When the person you care for dies
This page has advice on how to cope if the person you care for dies. It includes information on coping with grief and dealing with practical issues that may arise. It also looks at your housing rights.
Coping with grief
After someone you care for dies, you'll go through a period of mourning. Alongside feelings of shock, grief, loss and anger, you may also experience anger, relief, depression or guilt, all of which are perfectly natural reactions. Don't bottle your feelings up - talk to a friend or family member and let them know what you're going through. It may also help to talk to other carers who've been through the same thing. You can contact other carers through your local carers' centre or online - the page on being a carer has more information. If you feel overwhelmed, Cruse Scotland can help you deal with your loss and support you through this difficult time.
Dealing with practical issues
Although you may not feel like facing them, there are lots of practical matters you may have to deal with if the person you care for dies, including:
registering their death
arranging the funeral
finding their Will.
The Scottish Government provide a useful guide on what to do when a person you're close to dies.
What if I lived with the person?
If you lived with the person you cared for, you may be concerned about your housing situation after their death. This will depend on your individual circumstances, such as:
whether either or both of you own your home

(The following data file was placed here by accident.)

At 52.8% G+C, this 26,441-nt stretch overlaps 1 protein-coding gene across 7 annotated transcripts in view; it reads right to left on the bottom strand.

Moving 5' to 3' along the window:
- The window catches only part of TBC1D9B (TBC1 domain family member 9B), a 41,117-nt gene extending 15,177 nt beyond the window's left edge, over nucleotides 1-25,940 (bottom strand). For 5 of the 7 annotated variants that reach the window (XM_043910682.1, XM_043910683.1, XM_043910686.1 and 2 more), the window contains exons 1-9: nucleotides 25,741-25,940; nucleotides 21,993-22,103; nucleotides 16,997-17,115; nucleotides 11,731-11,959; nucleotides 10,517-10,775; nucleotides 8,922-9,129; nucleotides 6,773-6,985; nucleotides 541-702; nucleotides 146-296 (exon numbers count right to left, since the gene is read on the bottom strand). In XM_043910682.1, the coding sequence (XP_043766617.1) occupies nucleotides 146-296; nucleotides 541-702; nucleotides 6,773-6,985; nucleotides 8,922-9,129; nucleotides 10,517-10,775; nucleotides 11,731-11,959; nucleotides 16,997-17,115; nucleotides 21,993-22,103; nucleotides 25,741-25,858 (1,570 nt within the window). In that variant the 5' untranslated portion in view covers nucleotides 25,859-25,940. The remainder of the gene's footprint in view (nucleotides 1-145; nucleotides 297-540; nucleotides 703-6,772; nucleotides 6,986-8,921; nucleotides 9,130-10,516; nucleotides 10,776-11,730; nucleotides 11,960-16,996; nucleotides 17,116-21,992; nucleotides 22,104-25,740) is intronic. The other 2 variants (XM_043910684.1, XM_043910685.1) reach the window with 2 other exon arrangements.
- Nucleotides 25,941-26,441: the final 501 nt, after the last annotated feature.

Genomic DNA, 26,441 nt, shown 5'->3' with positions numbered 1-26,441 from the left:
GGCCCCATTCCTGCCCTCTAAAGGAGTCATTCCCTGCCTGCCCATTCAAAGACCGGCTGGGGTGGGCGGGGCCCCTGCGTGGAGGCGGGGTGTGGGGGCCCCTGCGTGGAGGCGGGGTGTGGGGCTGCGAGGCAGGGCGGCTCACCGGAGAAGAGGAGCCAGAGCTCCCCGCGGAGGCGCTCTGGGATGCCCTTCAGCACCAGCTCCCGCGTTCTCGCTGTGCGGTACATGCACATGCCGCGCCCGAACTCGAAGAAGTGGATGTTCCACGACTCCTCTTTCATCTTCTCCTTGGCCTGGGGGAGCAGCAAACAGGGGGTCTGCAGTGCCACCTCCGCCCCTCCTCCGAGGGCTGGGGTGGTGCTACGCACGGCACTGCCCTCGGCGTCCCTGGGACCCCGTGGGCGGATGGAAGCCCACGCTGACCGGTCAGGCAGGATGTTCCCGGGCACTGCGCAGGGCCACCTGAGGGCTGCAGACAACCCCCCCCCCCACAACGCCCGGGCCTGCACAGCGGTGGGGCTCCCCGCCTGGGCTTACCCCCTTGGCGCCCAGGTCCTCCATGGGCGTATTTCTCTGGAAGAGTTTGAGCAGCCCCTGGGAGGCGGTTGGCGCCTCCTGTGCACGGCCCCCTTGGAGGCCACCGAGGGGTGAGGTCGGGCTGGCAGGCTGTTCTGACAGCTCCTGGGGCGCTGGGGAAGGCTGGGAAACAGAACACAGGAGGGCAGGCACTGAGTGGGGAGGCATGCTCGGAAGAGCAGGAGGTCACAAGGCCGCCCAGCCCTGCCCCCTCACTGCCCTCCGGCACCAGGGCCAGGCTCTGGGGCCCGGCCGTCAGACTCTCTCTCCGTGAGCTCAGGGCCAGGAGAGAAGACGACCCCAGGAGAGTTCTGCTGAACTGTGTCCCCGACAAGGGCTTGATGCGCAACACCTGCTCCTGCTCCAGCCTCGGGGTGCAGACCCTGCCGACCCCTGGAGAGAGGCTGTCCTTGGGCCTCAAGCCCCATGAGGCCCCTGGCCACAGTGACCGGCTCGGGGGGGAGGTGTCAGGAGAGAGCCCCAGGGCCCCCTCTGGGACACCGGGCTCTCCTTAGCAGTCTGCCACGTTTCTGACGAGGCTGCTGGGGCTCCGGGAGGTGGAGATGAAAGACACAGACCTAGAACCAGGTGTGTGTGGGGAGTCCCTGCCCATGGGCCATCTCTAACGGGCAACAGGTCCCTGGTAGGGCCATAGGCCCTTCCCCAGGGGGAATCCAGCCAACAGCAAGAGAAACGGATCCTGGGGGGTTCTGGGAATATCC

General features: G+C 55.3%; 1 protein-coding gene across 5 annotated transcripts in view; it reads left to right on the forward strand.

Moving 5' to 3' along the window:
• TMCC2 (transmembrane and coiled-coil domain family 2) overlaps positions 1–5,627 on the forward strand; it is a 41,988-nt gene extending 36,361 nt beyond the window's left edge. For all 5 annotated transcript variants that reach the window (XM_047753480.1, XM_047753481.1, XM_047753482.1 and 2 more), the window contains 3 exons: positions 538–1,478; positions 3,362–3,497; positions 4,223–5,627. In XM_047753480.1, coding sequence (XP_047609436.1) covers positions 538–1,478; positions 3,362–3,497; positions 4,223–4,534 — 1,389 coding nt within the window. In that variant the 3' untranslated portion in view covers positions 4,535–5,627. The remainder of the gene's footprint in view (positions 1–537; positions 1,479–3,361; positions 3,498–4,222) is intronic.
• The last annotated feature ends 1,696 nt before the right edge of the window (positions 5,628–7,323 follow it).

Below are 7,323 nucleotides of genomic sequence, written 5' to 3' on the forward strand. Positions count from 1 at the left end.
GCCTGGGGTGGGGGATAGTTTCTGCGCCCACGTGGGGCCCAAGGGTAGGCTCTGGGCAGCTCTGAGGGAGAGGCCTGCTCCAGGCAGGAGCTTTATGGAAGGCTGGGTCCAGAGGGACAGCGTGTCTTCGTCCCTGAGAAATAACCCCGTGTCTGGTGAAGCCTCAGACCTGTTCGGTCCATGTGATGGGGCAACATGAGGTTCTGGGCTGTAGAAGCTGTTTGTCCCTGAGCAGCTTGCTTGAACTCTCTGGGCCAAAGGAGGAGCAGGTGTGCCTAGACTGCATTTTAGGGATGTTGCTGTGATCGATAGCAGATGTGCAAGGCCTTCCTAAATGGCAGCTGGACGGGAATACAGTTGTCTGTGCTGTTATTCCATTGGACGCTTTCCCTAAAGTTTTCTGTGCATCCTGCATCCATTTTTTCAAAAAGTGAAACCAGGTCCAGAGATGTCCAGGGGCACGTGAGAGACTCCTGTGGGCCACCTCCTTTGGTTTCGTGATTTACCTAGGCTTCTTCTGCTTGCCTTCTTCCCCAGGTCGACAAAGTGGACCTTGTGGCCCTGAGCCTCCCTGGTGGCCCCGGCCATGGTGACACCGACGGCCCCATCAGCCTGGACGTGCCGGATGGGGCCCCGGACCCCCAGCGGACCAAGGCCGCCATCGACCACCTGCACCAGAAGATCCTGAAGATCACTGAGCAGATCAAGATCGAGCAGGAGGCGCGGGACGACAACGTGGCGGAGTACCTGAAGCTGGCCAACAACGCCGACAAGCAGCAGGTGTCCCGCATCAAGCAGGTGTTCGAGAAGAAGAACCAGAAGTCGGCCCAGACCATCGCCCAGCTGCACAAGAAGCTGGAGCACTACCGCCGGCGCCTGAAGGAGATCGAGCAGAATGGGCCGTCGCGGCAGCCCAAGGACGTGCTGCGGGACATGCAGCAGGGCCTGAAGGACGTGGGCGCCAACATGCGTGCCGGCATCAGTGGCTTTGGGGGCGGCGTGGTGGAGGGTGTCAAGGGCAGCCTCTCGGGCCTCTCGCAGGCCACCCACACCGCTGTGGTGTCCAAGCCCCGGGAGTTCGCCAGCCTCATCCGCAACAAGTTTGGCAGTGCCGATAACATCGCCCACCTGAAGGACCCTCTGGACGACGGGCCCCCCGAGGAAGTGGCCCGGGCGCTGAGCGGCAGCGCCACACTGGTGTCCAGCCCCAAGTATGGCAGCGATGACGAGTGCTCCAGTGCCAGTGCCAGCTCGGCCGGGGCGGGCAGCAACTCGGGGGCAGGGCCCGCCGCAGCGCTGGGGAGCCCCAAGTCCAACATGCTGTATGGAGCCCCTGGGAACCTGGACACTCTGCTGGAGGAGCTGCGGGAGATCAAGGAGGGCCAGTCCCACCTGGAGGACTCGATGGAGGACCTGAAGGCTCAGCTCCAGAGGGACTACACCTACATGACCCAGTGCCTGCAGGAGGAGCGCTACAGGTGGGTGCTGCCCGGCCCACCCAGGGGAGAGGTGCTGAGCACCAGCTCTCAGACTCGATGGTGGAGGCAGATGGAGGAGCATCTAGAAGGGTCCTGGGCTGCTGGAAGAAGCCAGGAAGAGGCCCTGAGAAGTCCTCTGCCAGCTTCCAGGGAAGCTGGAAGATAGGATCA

whether either or both of you rent your home
what your relationship was, for example, whether the person you cared for was your husband, wife or civil partner, or your parent
whether the person you cared for wrote a Will.
The section on death in the household looks at your rights in this situation. Depending on your circumstances, you may wish to talk to a solicitor.
Where can I get help?
If you are worried about any of these issues, you can get help and advice from the following people.
A funeral director will guide you through the process of arranging the funeral and make all the necessary arrangements. They can also help you apply for funeral payments from the social fund, if you're eligible. The person you cared for may have specified which funeral director you should contact, or friends and family may be able to recommend someone.
A solicitor can advise you on legal matters concerning the person's Will. You may be able to get a free appointment through your local Citizens Advice Bureau - contact them to find out more.
Last updated: 29 December 2014